So, you have this mother who is, and always will be, a monster. And you have this temper. Well, it’s more of a ribbon than a temper. It’s a red velvet paper puppy dog ribbon and it runs right through those ballpoint lungs of yours. It yips and pisses on everything. It coils round your spaghetti western loins and lights you all the way up. Gives your words a chewy conch shell cadence. Beats your ideas into soft sprawling dandelion dough, the kind you can’t eat. Raw. Whoosh. Explodes out of you in bright Michigan streams. Michigan means nothing to you, but the commercials are amazing. You want to go there. You want to take your shoes off and fish there. You are an angry person. You have left the theatre. You listen to NPR. You are in love. You have two cats. You are wildly un-educated. You are a waitress. You are rich. You like to start rumors, and spread lies, and tell the truth, and help the boring, and confuse the every single body.
there is a you. See. A two legged you. A you. You. A you that is, and always will be, a very little girl. A girl so tiny she couldn’t breathe on her own till she was ten years old. A girl born without virginity. Into a place without power. Without humanity. A place where the walls painted themselves half burnt sugar brown, half ruby shoe red. Beautiful on their open. Toxic behind their ugly linoleum door.
It was bad until you asked for help. Help. Whoosh. Fire. Murder. Maroon. Rescue.
They take you to the north. Hover above you in the very early morning with flashlights, tell you you have ten minutes to pack. You think this must be one of those expensive wilderness behavioral camps, you wont see your friends or your family for at least forty-one months. On your knees. Helicopter. Goodbye.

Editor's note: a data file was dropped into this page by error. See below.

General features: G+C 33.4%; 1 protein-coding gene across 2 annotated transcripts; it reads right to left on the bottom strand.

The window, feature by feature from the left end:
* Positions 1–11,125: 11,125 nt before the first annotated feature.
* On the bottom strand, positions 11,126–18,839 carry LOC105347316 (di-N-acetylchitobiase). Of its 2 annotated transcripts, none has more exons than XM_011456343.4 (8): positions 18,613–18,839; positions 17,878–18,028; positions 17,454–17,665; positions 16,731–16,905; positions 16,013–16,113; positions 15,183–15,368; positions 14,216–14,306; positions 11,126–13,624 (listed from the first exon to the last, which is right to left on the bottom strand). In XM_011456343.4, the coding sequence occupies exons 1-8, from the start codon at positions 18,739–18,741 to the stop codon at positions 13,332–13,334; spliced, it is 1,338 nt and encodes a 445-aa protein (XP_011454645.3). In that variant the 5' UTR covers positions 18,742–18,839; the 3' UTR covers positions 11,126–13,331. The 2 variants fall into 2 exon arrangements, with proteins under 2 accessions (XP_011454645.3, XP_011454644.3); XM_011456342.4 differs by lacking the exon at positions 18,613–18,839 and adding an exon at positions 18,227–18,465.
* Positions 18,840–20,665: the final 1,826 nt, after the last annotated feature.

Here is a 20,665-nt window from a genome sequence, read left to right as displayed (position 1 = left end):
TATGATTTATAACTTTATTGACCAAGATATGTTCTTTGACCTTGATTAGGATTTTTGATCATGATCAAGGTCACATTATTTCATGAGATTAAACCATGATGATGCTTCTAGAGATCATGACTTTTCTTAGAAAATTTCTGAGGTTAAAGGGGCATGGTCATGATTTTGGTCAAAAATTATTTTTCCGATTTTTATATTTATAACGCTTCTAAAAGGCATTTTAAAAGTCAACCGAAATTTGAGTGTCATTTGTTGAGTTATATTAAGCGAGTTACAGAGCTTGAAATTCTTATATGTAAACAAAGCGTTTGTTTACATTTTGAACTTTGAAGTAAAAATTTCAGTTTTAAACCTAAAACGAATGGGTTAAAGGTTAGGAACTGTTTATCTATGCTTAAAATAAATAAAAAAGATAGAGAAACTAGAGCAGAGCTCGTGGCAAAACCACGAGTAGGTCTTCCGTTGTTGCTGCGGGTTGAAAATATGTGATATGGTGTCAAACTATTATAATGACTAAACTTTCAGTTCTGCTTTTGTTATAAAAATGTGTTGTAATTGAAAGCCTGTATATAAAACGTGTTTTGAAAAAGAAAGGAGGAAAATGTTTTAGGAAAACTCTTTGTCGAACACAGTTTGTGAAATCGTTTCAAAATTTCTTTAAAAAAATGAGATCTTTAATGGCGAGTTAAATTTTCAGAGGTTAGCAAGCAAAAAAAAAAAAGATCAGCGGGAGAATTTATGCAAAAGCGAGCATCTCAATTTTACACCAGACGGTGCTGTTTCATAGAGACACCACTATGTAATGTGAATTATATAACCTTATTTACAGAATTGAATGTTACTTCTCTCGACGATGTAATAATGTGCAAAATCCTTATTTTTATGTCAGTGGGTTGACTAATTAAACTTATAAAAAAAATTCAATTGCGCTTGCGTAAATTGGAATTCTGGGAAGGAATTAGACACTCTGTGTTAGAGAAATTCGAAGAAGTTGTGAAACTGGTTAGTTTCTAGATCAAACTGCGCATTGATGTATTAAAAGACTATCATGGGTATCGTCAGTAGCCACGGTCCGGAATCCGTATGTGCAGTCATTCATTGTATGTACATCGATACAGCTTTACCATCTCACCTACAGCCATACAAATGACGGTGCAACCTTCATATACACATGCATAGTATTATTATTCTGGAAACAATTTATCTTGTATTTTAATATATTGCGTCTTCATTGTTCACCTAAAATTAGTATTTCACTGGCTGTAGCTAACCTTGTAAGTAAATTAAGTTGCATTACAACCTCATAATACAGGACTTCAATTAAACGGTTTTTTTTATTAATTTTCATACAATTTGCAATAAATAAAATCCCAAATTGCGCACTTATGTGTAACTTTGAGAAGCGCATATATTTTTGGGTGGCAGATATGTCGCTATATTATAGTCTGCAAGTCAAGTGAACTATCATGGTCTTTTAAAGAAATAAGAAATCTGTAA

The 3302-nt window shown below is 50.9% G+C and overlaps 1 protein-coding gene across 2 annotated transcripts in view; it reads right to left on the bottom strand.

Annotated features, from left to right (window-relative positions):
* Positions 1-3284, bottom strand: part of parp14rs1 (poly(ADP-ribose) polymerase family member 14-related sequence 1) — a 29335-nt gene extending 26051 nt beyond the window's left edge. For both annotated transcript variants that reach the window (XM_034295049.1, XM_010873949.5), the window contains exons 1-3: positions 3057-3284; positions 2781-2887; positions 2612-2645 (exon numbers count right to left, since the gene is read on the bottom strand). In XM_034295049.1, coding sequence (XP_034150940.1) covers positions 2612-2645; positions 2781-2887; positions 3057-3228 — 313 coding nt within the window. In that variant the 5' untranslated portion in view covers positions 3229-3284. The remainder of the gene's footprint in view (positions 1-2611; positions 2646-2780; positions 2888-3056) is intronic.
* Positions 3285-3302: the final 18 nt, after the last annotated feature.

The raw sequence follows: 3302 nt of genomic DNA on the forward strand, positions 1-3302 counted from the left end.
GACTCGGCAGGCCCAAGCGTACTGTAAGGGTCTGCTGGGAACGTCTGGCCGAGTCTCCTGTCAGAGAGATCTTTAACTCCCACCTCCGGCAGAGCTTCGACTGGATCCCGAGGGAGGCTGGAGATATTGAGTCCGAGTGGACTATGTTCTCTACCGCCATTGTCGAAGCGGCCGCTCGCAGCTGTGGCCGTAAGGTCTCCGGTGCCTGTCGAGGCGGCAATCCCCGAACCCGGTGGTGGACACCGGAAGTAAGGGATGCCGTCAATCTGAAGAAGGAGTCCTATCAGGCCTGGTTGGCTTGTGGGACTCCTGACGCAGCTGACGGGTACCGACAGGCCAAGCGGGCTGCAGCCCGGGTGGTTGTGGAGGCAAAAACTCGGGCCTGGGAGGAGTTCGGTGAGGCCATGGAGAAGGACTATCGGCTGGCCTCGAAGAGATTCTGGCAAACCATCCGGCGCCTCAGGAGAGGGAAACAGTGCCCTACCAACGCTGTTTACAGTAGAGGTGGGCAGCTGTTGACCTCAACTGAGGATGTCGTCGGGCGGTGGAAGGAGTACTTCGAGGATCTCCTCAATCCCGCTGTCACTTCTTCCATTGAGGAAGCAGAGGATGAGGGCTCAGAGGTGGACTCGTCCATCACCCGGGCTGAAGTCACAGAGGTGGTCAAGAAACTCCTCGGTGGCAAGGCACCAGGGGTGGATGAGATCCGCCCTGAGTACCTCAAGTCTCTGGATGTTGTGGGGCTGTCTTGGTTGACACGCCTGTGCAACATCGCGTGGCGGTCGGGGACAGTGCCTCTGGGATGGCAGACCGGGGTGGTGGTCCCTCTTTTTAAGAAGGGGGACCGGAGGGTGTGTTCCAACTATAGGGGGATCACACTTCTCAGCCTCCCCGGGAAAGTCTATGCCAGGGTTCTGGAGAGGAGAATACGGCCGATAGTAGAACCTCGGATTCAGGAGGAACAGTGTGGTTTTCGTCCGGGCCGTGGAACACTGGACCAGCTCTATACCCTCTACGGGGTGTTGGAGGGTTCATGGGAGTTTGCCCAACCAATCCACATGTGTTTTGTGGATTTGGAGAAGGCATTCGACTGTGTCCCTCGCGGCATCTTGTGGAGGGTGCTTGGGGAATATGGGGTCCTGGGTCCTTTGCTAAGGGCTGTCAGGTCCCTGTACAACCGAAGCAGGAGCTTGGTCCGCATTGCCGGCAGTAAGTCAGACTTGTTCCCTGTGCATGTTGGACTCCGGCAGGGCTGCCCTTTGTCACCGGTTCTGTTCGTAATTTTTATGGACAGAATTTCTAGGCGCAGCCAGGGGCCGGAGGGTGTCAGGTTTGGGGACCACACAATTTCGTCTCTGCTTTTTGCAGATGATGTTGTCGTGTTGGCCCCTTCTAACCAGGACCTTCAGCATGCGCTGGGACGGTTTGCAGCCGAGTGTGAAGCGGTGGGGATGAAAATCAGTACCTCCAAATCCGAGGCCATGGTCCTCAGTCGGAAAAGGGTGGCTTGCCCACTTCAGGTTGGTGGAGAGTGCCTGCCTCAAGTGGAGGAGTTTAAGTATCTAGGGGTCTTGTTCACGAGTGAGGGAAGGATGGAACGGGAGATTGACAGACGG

They take you to a top-secret live music working place, first name hide, last name out. They feed you dark lager under bright billowing loops of year round white Christmas light. The beams are exposed. The pretzel rods are thick and four for a dollar. There is a stage in the back to make you feel comfortable. But you don’t have to mount it, unless you want to. Which you do. On the weekends. In your own clothes. With your own voice.
There is a Home Depot across the lot. You exist on steamed hot dogs and economy sized bags of peat moss until one day you are strong enough to hammer your own lean to shelter shack out of unpainted birdhouses and hollowed out paint cans.
So, here you are a little drunk. A little girl. Carving your place in the sand with pointy sticks and amazing shoes. Your shoes are amazing. Your clothes are ratty, and frayed, and thin as onion skin, but your shoes are amazing. Patti LuPone visits you on a Tuesday, in a dream, and she says to you, girl, your shoes are amazing. She explains to you that not everyone is able to keep their shoes on their feet in times like these. She says your close. You’re very close. So very close. Almost ready to tie the bonnet under your chin and inherit the entire farm. She gives you a mesh bag of sour fruit and spiced nuts. She gives you a few months. She gives you a box of pen and some ink. She says believe it or not there’s like a million of you out there. So, girl, make it interesting. Call it fiction so you don’t get in trouble. Change the names. Pick a form. Run. Help. Fire. Murder. Rescue. Maroon.
lets call you you. And lets call me girl. And lets call this a manual. And lets get you out of here. A manual. For you.
JESSICA ANNE has made the Neo Futurists her artistic home since 2006. She’s also worked with The Hypocrites, The Paper Machete, Write Club, The Drinking and Writing Theatre Brewery, and Shattered Globe. She is currently an MFA Creative Writing candidate at Roosevelt University.